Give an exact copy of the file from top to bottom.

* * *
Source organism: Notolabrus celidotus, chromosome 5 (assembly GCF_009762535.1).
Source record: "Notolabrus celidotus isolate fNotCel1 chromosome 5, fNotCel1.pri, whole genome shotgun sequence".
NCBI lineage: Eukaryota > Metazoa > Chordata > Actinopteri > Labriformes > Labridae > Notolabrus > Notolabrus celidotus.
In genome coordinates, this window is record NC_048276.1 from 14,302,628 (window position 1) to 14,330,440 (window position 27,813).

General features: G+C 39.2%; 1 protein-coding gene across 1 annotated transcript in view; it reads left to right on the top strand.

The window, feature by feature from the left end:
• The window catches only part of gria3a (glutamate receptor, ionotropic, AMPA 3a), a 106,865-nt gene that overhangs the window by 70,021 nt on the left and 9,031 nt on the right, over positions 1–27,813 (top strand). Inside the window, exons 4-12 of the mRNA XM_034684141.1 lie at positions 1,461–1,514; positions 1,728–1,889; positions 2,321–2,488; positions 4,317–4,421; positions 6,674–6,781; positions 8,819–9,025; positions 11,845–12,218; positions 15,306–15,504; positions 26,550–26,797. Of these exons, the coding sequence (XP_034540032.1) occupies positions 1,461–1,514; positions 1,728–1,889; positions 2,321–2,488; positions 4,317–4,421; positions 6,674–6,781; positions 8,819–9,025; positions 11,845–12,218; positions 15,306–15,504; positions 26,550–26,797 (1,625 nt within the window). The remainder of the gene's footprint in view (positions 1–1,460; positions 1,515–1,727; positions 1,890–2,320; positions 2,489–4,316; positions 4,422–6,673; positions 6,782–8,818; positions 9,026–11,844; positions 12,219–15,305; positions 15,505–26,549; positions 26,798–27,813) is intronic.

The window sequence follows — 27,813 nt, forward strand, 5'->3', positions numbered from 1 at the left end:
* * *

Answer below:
Source organism: Notolabrus celidotus, chromosome 5 (assembly GCF_009762535.1).
Source record: "Notolabrus celidotus isolate fNotCel1 chromosome 5, fNotCel1.pri, whole genome shotgun sequence".
NCBI lineage: Eukaryota > Metazoa > Chordata > Actinopteri > Labriformes > Labridae > Notolabrus > Notolabrus celidotus.
In genome coordinates, this window is record NC_048276.1 from 14,302,628 (window position 1) to 14,330,440 (window position 27,813).

General features: G+C 39.2%; 1 protein-coding gene across 1 annotated transcript in view; it reads left to right on the top strand.

The window, feature by feature from the left end:
• The window catches only part of gria3a (glutamate receptor, ionotropic, AMPA 3a), a 106,865-nt gene that overhangs the window by 70,021 nt on the left and 9,031 nt on the right, over positions 1–27,813 (top strand). Inside the window, exons 4-12 of the mRNA XM_034684141.1 lie at positions 1,461–1,514; positions 1,728–1,889; positions 2,321–2,488; positions 4,317–4,421; positions 6,674–6,781; positions 8,819–9,025; positions 11,845–12,218; positions 15,306–15,504; positions 26,550–26,797. Of these exons, the coding sequence (XP_034540032.1) occupies positions 1,461–1,514; positions 1,728–1,889; positions 2,321–2,488; positions 4,317–4,421; positions 6,674–6,781; positions 8,819–9,025; positions 11,845–12,218; positions 15,306–15,504; positions 26,550–26,797 (1,625 nt within the window). The remainder of the gene's footprint in view (positions 1–1,460; positions 1,515–1,727; positions 1,890–2,320; positions 2,489–4,316; positions 4,422–6,673; positions 6,782–8,818; positions 9,026–11,844; positions 12,219–15,305; positions 15,505–26,549; positions 26,798–27,813) is intronic.

The window sequence follows — 27,813 nt, forward strand, 5'->3', positions numbered from 1 at the left end: